When CJ was born, at the peak of the late harvest in 2009, he was up every two hours throughout the night for six weeks to the day. I "slept" on the couch, he in the bassinet in the living room, as my husband dragged his dreary body home from the field and up the steps past us for 6 or less hours each night.
I think I cried each of those 42 nights, in a mix of overwhelm, loneliness and exhaustion. Then, on the 43rd day, CJ slept through the night. It was the exact first night his dad had been there to go to bed with us - harvest was over.
Maybe it's his birthday right around the corner, maybe it's these restless nights, but that was all I could think of this morning when he rolled over and said, "Mommy, I wish Daddy was here."
As a farmer's wife, this morning wasn't the first time I'd heard these words out of my son's mouth, but it certainly felt more disappointing today. You see, yesterday was the day they "finished" harvest.
For nearly 50 days, with less than a handful of rain outs, Farmer Johnson has left this house in the dark and returned well after dark. He's missed good mornings and sweet dreams more times than we want to count, and yet yesterday I felt myself let out a huge sigh as he shared the bittersweet words, "we finished up."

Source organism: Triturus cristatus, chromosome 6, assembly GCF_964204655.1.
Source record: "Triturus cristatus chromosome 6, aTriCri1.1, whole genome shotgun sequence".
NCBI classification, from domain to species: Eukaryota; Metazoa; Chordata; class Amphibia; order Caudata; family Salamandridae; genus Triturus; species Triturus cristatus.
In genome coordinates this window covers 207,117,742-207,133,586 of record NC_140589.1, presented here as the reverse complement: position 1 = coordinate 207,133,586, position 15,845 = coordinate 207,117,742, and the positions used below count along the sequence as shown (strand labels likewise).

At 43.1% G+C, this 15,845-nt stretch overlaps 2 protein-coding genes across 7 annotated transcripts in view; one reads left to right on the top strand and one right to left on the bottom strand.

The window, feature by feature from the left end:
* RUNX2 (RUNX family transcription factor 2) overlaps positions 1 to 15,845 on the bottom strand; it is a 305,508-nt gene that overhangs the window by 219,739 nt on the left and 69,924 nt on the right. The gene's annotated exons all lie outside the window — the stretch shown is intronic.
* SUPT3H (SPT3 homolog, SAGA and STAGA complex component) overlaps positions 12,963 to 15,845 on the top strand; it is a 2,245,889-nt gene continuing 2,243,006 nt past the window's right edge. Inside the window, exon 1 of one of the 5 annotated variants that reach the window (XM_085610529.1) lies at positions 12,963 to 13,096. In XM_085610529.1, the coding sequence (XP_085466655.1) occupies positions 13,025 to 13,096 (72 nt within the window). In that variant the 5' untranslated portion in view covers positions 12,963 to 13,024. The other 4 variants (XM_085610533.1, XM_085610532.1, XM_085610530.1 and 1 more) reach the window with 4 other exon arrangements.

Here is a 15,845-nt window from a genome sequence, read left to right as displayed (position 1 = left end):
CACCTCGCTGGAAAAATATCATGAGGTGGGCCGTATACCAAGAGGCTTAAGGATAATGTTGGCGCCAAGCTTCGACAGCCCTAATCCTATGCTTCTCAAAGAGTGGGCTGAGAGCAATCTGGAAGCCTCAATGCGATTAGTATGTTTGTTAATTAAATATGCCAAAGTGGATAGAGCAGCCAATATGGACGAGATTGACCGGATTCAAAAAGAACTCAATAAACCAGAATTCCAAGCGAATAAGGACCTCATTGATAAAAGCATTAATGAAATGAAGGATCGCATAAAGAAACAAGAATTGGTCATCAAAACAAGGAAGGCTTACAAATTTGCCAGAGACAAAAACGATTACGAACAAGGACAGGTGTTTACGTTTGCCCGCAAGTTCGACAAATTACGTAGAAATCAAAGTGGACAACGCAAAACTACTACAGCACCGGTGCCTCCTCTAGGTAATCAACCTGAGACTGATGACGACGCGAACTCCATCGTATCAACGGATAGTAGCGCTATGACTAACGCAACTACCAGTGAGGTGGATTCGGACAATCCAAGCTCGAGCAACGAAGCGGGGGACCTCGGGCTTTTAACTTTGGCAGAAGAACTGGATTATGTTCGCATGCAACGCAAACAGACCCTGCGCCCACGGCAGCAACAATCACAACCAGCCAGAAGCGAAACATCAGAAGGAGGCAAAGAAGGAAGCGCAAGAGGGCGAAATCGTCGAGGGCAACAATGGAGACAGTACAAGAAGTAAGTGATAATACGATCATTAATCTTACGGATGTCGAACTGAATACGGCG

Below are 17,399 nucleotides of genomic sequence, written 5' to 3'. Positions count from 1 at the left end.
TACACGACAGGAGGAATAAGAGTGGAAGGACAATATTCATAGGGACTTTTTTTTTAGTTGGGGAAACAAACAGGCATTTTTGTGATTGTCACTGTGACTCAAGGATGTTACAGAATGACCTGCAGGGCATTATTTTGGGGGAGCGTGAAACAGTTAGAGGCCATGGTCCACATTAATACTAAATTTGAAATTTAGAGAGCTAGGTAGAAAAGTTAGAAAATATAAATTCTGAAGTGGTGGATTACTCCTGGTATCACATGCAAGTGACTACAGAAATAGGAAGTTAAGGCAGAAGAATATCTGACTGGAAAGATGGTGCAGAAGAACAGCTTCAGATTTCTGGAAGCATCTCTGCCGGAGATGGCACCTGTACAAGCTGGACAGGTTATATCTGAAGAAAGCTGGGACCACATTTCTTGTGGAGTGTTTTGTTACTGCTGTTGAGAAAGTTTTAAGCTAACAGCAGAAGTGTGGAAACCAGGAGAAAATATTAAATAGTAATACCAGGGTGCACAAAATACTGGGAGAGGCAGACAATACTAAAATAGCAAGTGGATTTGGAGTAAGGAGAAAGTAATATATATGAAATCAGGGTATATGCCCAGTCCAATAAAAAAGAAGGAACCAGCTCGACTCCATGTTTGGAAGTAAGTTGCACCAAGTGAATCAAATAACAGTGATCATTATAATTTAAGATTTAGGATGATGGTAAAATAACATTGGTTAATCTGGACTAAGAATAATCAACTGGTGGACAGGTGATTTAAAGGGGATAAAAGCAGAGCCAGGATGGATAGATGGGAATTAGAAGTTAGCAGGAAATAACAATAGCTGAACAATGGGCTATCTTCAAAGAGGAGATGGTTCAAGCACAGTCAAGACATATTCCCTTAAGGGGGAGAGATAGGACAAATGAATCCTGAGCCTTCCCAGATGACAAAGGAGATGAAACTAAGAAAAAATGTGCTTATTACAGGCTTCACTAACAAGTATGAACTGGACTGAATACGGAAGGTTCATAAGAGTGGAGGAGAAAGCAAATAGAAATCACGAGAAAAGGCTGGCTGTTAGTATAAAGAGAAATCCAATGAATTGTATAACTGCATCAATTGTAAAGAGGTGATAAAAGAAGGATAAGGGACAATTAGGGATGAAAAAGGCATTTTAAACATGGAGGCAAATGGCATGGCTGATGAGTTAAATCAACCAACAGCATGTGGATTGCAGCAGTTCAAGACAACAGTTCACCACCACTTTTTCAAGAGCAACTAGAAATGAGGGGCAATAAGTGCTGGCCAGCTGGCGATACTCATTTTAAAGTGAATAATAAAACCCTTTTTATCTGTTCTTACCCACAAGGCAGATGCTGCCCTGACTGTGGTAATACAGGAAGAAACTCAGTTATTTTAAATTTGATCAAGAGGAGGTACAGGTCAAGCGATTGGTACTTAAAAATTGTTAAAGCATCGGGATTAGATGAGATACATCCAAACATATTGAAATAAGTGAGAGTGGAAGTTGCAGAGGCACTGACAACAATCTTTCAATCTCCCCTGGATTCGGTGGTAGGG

For a few hours, we considered ourselves back to "normal" and sent extra gratitude with our prayers for his safekeeping. We snuggled in tighter, slept a little deeper and rested a little more calmly. But the bitter part certainly sunk in more quickly than I remembered, this time.
Although I wish it weren't, today's 5 am departure was also necessary - with the crops now gone the ground needs cared for, replant beans will be ready take out in a week or so, and then comes the shift to shop work and planter repair.
But it's hard explaining to a child that a farmer's work is never done, even when he sees it through his own eyes. Even more, it's difficult to hide that same disappointment in our own voices, when we too long for him to be by our sides. We do it, though, because we believe - in him, in them, in this life.
The upside is, we start to learn from these experiences. Tomorrow, I'll have a distraction ready, coffee in my own hand, wake him with a cheerful smile and do my best to keep it from weighing on his mind. I'll make an extra effort to give a few more hugs before school because I see he needs them.
Most importantly, though, tonight I'll set my alarm for extra early and be sure to do the exact same for his dad, because part of me knows that when we've hit this point in the year - when the two of us struggle to hide it anymore - there's a strong man working his ass off to make it possible, and nothing deserves more love than that.